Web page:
His opposition faded fast. Burnett, the Pirates’ Game 1 starter because ace Francisco Liriano won the wild-card game Tuesday, had a battered history at Busch. As recently as May 2012, the righty had allowed 12 runs in a single 2 2/3-inning appearance against the Cardinals. Including Thursday’s game, Burnett has allowed 47 baserunners and 31 earned runs in 18 innings at Busch over his past five starts. Pirates manager Clint Hurdle said they knew the numbers but “if you only believe what you see, you’re reporting the weather.” Burnett groped for his curveball through the first couple of innings, getting an escape-hatch double play to avoid damage in the second inning. The third was unkind.

Cardinals players described how with Burnett they had to “hunt heater,” especially with shadows crisscrossing the infield. The Cardinals have also made a habit this season of mulching starters in their second time through the lineup. The Cardinals were about average, batting .246, in their first look at a starting pitcher. In their second look, that average shot to .301, the best in baseball. Their slugging percentage went from .369 to .447, the best in the NL.

“I just think we do a real good job of making adjustments,” leadoff hitter Matt Carpenter said. “You’ve heard the old saying: ‘A good hitter will make an adjustment that day. A great hitter will make an adjustment that at-bat. The elite hitters will make the next pitch.’ And we’ve got some really good hitters on this team and they make adjustments. If you give them a chance to face a guy a couple of times, he’s got it tough.”

Already in control on the mound, Wainwright triggered the offense with a leadoff walk in the third. Carpenter followed with a single. Beltran turned on a 2-1 pitch from Burnett and landed it in the second deck of the right-field stands.

The estimated 443 feet is the third-longest by a lefthanded hitter at Busch III.

“I thought it was out of the ballpark,” Carpenter said.

Matt Holliday followed with a double. Burnett hit a batter, walked two more. An error happened. And by the time the inning ended the Cardinals had set an NLDS record with seven runs in a single inning. Freese poked a single down the first-place line to score two, and when the ball was misplayed, a third run scored to bounce Burnett from the game.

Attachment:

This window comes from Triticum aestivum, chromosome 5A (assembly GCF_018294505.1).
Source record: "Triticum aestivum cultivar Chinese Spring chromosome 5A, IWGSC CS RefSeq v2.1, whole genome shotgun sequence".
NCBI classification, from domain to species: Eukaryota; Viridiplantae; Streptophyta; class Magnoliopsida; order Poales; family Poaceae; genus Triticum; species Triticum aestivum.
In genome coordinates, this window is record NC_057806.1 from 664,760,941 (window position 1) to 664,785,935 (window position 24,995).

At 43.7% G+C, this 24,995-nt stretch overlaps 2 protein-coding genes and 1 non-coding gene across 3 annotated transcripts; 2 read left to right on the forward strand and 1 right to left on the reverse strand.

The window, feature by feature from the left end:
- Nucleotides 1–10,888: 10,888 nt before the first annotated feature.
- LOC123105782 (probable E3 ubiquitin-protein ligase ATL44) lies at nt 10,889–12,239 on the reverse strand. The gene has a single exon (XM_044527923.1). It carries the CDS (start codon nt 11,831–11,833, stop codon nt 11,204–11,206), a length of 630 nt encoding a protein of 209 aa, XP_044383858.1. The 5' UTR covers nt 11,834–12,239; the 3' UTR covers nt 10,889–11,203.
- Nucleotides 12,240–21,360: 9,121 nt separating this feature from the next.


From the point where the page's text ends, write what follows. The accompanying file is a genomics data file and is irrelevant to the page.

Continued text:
The righty needed 35 pitches to get through the first two innings. He threw 37 pitches in the third inning and didn't record an out.

The Cardinals had seven runs on only four hits.

“Our offense, seemingly, once we get something going, it’s very hard to stop us,” Wainwright said. “We score a lot in bunches. So when we get one of those innings going, nobody wants to make the first out.”

The Cardinals later added two runs, each scoring on a Pirates error.

Pittsburgh had the better defense this season by many measures, but it was the Cardinals’ gloves that defused rallies. Freese snared a line drive with a dive to the third-base line. In the eighth, rookie Carlos Martinez aided his perfect postseason debut by scrambling to field a ball at the third-base line and fire, falling backward, to first base. First baseman Matt Adams had such an active game around first base, Freese said his nickname should change from “Big City” to “Big Kitty.”

The Cardinals’ opening statement featured hits from the first seven spots in the order and six innings in which their pitcher retired the Pirates in order. Carpenter described how the Cardinals know first hand how momentum works in October, and how a wild-card team like Pittsburgh can roll if it gets a whiff of momentum. The Cardinals did in 2011, and came one win shy of the World Series in 2012.

The best way to mute the opponent is to bring the noise.

“I think you have to elevate,” Freese said. “I think we understand what is on the other side of the field — a very determined, confident Pirates team. It’s two heavyweights going at it. Pittsburgh — they’re not scared. … You don’t have to be the best team getting into the postseason. Being hot is a good thing. That’s why you want to keep this going.”